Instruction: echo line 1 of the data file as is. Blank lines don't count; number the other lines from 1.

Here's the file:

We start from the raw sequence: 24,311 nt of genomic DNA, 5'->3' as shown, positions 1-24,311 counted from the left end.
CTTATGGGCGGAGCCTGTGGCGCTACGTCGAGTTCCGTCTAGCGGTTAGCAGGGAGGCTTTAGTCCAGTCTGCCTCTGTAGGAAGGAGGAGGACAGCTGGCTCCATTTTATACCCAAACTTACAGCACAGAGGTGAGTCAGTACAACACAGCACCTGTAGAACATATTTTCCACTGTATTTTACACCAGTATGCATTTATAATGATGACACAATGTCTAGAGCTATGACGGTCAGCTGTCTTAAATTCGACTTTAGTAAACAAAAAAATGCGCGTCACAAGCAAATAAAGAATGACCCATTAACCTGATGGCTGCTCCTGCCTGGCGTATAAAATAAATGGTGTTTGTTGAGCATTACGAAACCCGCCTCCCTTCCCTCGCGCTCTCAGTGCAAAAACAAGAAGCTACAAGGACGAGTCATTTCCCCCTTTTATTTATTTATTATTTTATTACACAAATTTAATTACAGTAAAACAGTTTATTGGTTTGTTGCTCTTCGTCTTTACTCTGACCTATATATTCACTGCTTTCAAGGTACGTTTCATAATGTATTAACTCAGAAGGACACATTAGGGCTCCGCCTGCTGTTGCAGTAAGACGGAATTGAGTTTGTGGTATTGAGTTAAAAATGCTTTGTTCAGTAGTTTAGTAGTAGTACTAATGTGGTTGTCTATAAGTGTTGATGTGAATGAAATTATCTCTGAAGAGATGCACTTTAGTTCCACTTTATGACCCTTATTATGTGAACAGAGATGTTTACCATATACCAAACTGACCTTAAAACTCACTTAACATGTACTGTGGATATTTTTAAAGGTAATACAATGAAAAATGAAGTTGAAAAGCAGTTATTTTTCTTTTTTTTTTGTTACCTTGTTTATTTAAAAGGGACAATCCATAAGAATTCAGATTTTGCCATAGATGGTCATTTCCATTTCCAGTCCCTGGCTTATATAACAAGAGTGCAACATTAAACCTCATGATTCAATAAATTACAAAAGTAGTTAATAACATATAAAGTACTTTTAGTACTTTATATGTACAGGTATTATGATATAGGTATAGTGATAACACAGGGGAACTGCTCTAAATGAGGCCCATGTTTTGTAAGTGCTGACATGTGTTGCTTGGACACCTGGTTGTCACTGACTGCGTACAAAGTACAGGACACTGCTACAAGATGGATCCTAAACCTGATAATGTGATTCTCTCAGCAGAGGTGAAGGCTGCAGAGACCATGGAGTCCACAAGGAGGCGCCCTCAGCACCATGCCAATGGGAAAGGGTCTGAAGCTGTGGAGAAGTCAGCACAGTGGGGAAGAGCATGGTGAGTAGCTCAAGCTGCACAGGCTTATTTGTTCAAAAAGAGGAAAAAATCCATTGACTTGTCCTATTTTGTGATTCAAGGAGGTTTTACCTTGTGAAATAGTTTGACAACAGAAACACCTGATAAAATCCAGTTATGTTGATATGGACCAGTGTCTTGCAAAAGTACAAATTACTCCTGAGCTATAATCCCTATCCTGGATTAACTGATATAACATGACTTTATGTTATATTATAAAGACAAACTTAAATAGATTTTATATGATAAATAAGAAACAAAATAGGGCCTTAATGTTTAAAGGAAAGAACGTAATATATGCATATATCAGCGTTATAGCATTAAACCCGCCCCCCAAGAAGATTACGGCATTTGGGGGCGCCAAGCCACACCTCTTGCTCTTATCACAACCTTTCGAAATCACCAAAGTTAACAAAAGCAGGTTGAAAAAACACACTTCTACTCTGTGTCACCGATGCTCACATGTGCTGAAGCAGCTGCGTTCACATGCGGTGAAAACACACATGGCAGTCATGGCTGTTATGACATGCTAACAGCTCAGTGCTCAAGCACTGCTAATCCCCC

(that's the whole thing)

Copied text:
We start from the raw sequence: 24,311 nt of genomic DNA, 5'->3' as shown, positions 1-24,311 counted from the left end.